Alice has never known a world without the Internet. Naturally, since she was born well after the advent of the World-Wide Web. But depending on how old she is, she may not even remember a world before Web 2.0. After all, in just a couple of months we’ll be coming on thirteen years of Google.
It’s a little terrifying, in a breathtaking sort of way. Does she remember life before YouTube? Do you?
Alice’s genius in Kamisama no Memo-chou is dramatized, but in many ways it isn’t unique.
Are you familiar with the concept of technological singularity? If you aren’t: It’s a hypothetical future scenario in which technological advancement becomes self-sustaining and self-improving. Usually, people believe that we’ll reach this state through the invention of superintelligent AI, computers that can think– and innovate– many times faster than the human brain. (While robots may have yet to pass the Turing Test, we do have some capable of making independent scientific discoveries.)
Lately, though, I’ve been thinking the future might be much simpler. Much digital ink has been spilled over the rise of “cloud computing,” wherein society relies on shared high-powered, connected servers to store information, rather than on personal computers. However, the Internet has also changed the way people consume information. Anybody who’s lost an evening or three to Wikipedia can tell you how true that is.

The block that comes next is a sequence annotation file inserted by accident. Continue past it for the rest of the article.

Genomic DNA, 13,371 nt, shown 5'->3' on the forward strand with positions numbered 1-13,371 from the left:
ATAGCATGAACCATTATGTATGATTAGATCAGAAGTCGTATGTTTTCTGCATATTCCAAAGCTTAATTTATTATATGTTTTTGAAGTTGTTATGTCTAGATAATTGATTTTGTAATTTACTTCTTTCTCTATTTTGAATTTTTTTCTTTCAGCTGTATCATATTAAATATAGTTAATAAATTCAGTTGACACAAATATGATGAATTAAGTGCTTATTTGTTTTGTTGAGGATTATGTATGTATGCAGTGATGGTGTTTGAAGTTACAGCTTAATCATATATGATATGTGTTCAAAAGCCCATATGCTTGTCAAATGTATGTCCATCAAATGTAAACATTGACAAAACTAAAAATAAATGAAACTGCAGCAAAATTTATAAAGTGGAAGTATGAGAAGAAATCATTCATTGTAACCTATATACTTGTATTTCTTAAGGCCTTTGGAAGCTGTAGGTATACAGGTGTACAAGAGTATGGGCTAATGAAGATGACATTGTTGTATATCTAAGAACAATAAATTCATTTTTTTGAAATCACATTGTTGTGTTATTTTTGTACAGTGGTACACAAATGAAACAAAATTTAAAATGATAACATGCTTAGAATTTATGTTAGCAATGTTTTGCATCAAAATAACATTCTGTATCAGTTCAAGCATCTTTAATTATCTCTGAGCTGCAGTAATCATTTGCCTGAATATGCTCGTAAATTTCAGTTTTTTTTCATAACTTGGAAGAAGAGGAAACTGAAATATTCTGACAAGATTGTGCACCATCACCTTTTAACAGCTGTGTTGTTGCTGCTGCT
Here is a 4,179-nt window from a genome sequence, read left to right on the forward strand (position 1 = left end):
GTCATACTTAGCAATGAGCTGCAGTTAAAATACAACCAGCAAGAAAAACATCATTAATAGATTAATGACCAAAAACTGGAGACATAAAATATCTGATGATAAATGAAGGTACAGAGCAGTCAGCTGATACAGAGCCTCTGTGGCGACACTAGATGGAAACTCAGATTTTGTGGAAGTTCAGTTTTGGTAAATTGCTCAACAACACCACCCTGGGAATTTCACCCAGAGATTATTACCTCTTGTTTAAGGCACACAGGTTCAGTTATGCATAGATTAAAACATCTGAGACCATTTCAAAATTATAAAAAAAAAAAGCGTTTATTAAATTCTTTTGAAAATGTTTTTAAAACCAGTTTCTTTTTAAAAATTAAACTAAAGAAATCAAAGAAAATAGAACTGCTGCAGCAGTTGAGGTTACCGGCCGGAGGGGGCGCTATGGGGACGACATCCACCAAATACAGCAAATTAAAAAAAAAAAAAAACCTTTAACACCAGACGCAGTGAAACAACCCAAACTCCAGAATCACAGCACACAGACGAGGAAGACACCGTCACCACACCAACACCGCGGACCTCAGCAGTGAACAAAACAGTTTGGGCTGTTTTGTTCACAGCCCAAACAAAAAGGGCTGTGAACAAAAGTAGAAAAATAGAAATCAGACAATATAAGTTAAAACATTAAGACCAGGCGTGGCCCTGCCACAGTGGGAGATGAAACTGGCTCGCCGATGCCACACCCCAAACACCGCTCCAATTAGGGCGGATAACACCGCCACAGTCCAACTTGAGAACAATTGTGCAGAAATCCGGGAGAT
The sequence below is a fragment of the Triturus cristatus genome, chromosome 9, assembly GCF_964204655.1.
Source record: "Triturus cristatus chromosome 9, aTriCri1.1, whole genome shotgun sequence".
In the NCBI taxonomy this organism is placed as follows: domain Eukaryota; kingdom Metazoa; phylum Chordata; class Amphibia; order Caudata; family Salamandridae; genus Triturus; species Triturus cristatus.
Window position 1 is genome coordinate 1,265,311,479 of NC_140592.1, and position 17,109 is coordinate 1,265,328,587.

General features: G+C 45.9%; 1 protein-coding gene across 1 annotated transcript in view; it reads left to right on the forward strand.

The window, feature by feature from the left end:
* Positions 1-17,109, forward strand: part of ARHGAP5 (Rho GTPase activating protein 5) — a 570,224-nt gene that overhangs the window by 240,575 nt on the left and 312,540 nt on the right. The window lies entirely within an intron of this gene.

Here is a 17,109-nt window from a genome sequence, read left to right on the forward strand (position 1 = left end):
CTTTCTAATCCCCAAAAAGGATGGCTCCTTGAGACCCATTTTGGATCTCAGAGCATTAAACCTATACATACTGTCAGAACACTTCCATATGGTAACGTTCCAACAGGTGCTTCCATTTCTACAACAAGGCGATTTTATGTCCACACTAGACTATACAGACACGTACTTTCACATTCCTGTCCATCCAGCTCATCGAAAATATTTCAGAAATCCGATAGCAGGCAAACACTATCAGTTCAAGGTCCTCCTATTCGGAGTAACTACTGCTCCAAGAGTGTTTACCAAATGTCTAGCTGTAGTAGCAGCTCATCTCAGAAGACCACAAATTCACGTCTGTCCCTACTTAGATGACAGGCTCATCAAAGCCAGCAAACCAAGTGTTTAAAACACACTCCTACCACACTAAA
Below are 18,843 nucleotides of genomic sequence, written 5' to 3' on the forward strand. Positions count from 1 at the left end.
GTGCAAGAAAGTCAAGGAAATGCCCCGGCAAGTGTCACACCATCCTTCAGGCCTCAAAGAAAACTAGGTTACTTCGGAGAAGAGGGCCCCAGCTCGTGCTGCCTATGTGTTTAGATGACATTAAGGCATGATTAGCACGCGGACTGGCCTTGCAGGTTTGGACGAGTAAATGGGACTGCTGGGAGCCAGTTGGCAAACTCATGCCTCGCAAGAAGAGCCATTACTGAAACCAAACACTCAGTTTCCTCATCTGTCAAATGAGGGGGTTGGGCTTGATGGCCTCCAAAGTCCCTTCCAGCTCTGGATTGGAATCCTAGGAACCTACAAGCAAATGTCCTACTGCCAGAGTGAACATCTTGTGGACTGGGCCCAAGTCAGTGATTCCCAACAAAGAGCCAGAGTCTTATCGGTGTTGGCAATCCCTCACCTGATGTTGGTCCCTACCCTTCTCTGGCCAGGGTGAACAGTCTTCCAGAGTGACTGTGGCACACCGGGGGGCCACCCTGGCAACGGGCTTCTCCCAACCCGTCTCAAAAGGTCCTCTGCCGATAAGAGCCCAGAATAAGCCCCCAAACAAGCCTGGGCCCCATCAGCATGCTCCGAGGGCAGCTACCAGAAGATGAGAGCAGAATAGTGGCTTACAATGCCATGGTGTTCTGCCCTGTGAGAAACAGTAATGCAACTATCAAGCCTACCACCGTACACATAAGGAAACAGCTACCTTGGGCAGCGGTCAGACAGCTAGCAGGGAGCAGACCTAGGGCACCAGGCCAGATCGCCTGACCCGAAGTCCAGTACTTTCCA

All the information of the world is just a few keystrokes away. Literally anything you want to learn, you can. What an elegant development, a “cloud” for the brain! If you can’t beat human intelligence, enhance it.
There is one rather odd and head-scratching thing that Kamisama no Memo-chou does, calling Alice a “NEET detective” with her crack team of NEET investigators, when the very nature of what they do precludes NEETdom in the first place (“Not in Education, Employment or Training”). But I think we’re meant to let go of definitions. They are NEETs not for lack of revenue, but in that they exist outside the system.
Tied to nothing, beholden to no one, this Scooby gang charges forward with computerized confidence to solve the mysteries of the world. Not quite transhuman, perhaps, but it is definitely a kind of power.